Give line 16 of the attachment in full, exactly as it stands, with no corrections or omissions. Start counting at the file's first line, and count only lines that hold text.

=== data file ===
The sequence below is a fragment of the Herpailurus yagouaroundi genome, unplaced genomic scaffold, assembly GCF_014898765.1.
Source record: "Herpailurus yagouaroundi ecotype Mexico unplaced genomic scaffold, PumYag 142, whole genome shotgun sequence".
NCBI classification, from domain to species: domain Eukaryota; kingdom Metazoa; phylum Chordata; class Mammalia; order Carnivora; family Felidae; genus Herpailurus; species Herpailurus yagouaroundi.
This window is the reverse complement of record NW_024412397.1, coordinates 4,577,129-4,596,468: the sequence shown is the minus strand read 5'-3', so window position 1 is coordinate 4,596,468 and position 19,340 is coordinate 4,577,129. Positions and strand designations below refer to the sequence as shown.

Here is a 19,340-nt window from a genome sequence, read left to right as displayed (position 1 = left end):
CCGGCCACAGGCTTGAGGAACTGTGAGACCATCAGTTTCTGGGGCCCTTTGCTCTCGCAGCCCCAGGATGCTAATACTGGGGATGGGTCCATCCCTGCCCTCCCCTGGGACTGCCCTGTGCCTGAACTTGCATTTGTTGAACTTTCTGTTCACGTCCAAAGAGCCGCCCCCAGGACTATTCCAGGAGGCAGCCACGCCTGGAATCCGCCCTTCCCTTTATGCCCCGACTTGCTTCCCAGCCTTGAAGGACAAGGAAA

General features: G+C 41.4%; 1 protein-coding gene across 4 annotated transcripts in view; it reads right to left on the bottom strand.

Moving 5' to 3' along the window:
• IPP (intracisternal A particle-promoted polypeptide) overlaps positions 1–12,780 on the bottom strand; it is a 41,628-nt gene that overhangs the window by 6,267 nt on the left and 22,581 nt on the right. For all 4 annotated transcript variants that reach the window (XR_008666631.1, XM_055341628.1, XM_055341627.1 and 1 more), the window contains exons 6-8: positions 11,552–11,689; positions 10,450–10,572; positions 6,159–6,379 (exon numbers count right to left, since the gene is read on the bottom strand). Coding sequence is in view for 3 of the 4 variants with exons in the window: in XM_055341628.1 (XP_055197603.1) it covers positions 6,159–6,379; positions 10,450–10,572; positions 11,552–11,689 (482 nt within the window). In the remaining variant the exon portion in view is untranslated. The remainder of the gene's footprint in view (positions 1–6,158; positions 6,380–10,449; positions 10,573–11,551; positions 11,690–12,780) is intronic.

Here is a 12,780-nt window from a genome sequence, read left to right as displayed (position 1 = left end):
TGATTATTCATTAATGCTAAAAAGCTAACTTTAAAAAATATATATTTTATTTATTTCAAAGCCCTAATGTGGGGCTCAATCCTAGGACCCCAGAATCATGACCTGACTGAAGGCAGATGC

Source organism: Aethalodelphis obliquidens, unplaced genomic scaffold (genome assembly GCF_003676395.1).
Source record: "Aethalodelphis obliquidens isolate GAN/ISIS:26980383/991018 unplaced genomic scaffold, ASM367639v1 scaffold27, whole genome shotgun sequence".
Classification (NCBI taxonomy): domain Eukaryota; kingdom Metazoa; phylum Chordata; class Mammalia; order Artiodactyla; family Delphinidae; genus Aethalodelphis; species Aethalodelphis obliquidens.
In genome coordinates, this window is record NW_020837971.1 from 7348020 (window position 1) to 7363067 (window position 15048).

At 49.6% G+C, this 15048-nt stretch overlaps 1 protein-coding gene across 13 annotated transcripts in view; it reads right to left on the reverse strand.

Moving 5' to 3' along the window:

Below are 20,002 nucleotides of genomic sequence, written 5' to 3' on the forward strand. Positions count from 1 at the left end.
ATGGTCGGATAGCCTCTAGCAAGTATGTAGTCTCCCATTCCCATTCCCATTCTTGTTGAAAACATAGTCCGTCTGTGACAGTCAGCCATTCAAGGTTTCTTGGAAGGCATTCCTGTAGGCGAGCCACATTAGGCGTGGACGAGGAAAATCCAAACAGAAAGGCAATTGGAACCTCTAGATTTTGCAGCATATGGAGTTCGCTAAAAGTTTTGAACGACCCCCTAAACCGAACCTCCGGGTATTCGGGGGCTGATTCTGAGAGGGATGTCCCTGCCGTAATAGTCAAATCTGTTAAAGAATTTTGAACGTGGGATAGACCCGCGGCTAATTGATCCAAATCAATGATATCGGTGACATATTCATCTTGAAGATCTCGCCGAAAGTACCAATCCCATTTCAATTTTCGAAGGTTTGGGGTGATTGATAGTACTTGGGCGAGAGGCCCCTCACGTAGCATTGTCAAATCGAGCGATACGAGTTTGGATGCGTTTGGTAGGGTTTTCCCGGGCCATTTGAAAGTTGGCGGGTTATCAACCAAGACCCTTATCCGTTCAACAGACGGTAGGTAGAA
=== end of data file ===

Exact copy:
At 49.6% G+C, this 15048-nt stretch overlaps 1 protein-coding gene across 13 annotated transcripts in view; it reads right to left on the reverse strand.